What about EMC Isilon's Hadoop integration and integration with Greenplum?

Bantleman says: "Greenplum doesn't allow you to run MapReduce; it's actually a Postgres database inside and about parallel relational SQL queries.. We are the only enterprise database that can run on HDFS ... [and] we've added the ability to support MapReduce.

"Greenplum, Teradata, Netezza and Vertica have built connectors to allow you to bring data out of Hadoop into their own databases. They can't run natively on Hadoop clusters; we can. .. RainStor allows you to run ad hoc analytics directly on the Hadoop environment."

Bantleman added that he thinks data transfers at big data scale are silly.

Fast and really fast

The RainStor Hadoop product can avoid big data transfers, and it can run queries against Hadoop data quicker than other approaches; Bantleman says RainStor can provide a 10-100X performance boost for analytics.

He quotes an extreme example of RainStore analytics acceleration with a New York Stock Exchange example, where the analytics task was to calculate the average daily trading price for a single stock for a day. There were 1.5 billion trades on the day in question in November 2011, and they were stored in a Hadoop data store.

A Hadoop MapReduce batch run took four hours while a RainStor MapReduce run looking at all the data took 80 minutes. With the query treated as an ad hoc query the Hadoop MapReduce time was the same: four hours. A RainStor MapReduce run with filtering took two minutes and a RainStor SQL run took eight seconds.

Bantleman provides these figures with a straight face. Apparently, a four-hour Hadoop MapReduce run to find a single stock's NYSE average price for a day, with 1.5 billion trades in around 8,000 files, ran 1,800 times faster using a SQL query against the Hadoop data stored natively in RainStor.

Partition filtering vs brute force

Bantleman said: "We have partition filtering. Most databases have rows and columns and row indices. The RainStor filter tells me what not to read. The query looks at our metadata and asks which partitions contain, for example, IBM. There might be 8 instead of 8,000. Brute force reads everything, taking lots of time; we don't."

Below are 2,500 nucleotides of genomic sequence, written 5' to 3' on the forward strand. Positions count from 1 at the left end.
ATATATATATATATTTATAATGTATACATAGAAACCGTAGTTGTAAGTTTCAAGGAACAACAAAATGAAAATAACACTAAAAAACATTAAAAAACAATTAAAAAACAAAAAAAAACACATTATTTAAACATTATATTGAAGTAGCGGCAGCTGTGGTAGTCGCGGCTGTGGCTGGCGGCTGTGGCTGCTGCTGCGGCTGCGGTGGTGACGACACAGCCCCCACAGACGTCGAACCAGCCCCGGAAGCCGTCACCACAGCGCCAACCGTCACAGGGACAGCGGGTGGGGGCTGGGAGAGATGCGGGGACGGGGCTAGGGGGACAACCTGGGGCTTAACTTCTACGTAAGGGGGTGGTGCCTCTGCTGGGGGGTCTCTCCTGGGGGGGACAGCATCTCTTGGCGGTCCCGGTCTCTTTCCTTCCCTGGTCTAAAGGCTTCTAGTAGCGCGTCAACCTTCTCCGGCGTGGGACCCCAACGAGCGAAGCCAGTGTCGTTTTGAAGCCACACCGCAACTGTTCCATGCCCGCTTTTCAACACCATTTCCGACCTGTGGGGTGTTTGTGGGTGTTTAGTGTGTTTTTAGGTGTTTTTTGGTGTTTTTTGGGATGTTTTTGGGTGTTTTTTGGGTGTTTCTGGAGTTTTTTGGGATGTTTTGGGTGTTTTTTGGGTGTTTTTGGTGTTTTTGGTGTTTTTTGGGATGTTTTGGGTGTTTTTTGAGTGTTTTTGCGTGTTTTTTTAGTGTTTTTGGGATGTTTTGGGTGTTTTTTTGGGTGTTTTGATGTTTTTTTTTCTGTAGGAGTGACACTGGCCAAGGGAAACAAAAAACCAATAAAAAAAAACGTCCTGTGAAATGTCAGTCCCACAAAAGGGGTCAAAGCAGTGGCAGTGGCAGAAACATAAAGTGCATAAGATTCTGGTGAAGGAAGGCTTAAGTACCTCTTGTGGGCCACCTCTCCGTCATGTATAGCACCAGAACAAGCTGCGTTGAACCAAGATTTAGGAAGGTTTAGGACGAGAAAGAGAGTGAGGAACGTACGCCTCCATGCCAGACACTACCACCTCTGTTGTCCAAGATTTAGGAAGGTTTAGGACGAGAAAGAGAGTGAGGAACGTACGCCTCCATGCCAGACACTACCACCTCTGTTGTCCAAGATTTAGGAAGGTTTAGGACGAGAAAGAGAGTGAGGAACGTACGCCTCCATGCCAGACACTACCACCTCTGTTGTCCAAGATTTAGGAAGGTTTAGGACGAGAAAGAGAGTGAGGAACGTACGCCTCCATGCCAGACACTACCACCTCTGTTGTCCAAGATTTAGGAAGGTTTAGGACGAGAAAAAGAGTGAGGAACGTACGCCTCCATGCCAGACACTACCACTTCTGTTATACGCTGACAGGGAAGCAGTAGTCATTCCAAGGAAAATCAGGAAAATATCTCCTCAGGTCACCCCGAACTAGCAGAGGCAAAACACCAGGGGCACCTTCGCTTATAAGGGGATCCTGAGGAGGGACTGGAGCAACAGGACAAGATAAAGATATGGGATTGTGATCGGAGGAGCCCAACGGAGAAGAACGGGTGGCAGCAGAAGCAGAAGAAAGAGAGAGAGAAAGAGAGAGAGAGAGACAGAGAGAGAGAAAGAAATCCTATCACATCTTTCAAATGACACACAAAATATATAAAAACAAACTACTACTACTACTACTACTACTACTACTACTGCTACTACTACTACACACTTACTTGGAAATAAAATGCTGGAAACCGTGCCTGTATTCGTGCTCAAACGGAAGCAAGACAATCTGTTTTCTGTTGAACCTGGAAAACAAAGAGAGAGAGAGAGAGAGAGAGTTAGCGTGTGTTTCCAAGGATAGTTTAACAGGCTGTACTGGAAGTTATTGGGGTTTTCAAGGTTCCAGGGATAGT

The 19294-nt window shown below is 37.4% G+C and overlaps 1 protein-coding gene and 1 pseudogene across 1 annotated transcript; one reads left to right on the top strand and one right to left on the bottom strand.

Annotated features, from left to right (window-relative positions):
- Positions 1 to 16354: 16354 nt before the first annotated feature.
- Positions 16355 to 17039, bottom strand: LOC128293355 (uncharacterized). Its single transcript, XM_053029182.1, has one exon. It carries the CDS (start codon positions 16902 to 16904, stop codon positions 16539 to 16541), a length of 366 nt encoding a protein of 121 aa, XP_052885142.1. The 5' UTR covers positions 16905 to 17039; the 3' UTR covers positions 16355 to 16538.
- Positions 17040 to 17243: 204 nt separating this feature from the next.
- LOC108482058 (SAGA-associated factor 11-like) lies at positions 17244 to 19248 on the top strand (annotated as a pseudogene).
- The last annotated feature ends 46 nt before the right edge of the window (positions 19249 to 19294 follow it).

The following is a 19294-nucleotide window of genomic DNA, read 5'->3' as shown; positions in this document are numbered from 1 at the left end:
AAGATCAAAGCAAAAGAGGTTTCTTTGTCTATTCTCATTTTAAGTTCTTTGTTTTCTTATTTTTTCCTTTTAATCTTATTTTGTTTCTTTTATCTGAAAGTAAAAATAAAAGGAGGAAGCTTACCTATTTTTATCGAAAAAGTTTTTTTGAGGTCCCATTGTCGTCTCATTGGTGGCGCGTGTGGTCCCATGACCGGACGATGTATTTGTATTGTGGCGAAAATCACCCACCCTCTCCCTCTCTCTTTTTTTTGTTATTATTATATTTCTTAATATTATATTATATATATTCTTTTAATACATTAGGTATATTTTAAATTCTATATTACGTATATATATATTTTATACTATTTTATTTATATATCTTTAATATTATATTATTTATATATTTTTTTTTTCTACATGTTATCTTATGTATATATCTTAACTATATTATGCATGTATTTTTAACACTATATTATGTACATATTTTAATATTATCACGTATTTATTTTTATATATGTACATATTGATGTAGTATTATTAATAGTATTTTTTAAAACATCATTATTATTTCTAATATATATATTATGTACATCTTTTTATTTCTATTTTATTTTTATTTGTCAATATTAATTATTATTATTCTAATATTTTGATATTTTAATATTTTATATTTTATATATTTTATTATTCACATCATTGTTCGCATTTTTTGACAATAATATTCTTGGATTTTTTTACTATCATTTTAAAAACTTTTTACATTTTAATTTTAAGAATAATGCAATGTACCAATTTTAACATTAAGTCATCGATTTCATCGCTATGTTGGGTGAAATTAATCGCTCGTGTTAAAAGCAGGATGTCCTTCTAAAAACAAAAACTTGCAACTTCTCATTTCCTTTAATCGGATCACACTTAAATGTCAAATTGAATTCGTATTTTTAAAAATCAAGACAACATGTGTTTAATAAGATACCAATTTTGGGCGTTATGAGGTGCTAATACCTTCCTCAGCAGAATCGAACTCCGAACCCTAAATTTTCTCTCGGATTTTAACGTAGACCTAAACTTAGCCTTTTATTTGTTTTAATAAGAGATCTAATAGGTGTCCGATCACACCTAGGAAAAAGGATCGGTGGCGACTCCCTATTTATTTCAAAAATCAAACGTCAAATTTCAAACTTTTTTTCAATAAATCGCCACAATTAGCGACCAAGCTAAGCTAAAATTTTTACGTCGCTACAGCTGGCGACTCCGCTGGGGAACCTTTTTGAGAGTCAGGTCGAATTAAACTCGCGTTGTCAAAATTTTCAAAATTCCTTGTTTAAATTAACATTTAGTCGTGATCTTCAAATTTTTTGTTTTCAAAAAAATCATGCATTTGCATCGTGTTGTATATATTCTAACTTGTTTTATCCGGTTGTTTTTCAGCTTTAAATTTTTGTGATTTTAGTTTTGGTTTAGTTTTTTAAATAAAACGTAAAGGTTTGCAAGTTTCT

When RainStor was forced to read everything in the batch run – all 8,000 partitions – it was still 3 times faster because its data was compressed 25 times, whereas the raw Hadoop data wasn't: "We ran faster because the I/O overhead was massively reduced."

Other goodies in the RainStor Hadoop product include geo-replication and the ability to set retention and expiration times for data. The data can be input under one schema and can cope with schema changes so that it can be viewed through different schema without having to be re-ingested.

Looking ahead, Bantleman believes machine-to-machine messaging will cause a huge increase in the amount of data organisations may have to deal with. He also said he thinks that big data compression and deduplication will be extremely valuable if you need to store big data in flash-based storage memory. This would enable many concurrent high-speed queries of much less big data than the amount you started out with.

RainStor Enterprise Big Data Analytics On Hadoop is available now. ®